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Bourne End to Windsor an 11.5 mile walk along the Thames.

This walk is just a section of the Thames river, our project this year is to complete it - please click this link to view the other walks along the river.


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Dorney Lake
Another section completed along the banks of the Thames river, this time from the royal city of Windsor to Bourne end. We parked the car in Bourne end train station costing just £2 on a Saturday , then we got the train to Windsor. You will need to change train twice on the journey one at Maidenhead and again at slough before arriving at Windsor & Eton central. Once in Windsor we walked the short distance down to the footpath along the Thames, soon after you lose the crowds and find the first thing of interest on the opposite bank Royal Windsor racecourse, this has run races dating back from 1866 with the big race the Royal Windsor stakes being held in May.

Dorney Lake
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A Bit further down the Thames Path you come across Dorney Lake site of the 2012 olympic rowing events. The lake is privately owned and financed by Eton College, which spent £17 million developing it. Additional grants, totalling £500,000, were obtained from Sport England, UK Sport, the DCMS and SEEDA in order to build the lake's finish tower. The project was completed in 2006, after 10 years of construction.[1] Although it is primarily for use by the school, the facilities are hired out for rowing, as well as for canoeing, dragon boating, open water swimming and triathlon.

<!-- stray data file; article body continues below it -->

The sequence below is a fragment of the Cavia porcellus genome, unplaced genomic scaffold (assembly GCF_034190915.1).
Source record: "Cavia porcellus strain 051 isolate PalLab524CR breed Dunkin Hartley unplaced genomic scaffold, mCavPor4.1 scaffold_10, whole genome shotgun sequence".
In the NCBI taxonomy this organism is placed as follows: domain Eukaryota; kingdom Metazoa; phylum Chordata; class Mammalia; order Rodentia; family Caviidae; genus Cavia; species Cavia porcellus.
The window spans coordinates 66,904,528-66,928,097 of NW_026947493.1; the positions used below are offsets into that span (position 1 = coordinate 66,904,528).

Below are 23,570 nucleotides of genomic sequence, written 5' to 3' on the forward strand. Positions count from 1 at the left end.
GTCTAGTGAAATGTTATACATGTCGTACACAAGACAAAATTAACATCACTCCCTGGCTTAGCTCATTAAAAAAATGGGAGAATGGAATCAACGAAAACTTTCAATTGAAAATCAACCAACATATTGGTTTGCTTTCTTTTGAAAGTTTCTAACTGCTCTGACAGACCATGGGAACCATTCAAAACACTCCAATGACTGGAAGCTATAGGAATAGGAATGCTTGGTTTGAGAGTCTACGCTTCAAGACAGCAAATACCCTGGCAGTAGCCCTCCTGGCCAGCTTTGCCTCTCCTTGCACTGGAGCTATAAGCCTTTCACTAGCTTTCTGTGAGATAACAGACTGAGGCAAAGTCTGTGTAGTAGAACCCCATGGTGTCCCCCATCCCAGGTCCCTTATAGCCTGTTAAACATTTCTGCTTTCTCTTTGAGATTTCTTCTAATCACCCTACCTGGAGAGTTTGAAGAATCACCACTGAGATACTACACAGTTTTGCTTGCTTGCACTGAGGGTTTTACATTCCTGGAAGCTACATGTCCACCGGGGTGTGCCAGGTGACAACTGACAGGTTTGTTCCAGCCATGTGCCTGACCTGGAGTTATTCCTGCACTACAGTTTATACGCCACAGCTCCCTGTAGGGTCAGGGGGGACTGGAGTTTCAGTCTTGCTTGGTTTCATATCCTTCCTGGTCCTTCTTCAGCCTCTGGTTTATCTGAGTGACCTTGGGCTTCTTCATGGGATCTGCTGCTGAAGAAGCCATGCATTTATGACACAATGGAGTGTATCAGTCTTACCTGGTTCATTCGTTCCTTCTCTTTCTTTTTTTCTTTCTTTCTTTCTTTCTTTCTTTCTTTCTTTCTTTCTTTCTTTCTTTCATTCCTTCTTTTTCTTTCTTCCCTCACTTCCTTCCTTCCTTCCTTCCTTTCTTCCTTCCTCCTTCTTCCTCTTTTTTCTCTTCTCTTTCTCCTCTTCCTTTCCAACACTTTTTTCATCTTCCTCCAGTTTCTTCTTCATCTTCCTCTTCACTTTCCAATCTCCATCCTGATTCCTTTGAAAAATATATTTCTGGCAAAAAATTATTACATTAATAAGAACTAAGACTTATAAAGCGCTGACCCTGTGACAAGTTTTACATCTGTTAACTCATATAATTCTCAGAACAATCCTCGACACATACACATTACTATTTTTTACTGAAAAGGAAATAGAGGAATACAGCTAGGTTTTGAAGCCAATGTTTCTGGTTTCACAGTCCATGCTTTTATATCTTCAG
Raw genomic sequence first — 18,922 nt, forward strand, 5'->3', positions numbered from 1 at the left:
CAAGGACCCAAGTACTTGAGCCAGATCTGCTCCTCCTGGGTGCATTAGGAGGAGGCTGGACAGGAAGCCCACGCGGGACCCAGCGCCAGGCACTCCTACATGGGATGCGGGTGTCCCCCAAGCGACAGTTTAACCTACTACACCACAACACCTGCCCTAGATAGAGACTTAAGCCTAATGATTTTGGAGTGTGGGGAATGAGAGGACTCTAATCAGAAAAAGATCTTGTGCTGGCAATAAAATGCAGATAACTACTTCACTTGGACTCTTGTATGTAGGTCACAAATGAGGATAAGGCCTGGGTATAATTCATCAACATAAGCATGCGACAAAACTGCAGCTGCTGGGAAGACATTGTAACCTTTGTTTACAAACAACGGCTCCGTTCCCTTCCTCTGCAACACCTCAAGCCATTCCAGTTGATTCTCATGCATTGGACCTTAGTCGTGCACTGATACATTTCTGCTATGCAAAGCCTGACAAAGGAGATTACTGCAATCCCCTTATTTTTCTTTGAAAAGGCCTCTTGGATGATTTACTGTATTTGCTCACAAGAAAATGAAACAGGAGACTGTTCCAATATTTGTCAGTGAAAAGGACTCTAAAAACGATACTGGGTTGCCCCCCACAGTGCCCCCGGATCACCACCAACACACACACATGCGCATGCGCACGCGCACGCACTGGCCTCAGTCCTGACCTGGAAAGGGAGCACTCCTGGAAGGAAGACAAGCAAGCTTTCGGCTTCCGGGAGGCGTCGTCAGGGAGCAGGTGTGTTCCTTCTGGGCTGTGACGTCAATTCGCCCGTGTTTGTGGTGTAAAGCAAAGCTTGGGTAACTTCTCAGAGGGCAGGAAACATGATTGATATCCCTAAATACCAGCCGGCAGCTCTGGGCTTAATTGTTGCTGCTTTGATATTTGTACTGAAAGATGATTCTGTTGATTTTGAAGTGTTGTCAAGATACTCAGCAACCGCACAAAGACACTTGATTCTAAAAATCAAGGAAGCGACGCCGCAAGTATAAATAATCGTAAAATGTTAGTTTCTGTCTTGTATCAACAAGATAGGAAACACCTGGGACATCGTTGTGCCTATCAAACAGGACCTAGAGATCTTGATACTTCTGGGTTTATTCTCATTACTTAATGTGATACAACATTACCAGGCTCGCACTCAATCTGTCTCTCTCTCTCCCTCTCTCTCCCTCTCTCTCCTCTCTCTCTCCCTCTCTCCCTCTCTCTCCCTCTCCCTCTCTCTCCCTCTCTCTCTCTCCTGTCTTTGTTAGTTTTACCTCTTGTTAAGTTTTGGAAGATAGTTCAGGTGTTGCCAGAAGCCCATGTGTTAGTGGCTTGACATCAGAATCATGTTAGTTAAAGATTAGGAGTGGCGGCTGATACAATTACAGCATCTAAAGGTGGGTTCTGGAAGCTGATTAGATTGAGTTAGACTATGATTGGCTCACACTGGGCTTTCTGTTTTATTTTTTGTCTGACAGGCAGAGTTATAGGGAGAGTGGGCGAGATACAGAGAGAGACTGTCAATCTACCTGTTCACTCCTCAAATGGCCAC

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From Dorney lake we follow the path under the M4 motorway bridge where I got a picture and again under the Main Train line to Paddington station where we found a bridge designed by Isambard Brunel and was completed by 1838. Brunel's first plan envisaged a triple-arch viaduct, but he then developed the design that is still used today.[3] It was inspired by experiments made by his father, Marc Brunel in 1832 which Isambard had at the time financed.[4] The railway is carried across the river on two elliptical brick arches, which at the time of building were the widest and flattest in the world.[5][6] Each span is 128 feet (39 m), with a rise of only 24 feet (7 m).
We passed the Cliveden Estate on the opposite bank and passed into the little village of Cookham, make sure you spend a little time here its a nice looking place. We finally headed into the village of Bourne end and another good walk along this river was completed.



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Cookham Church



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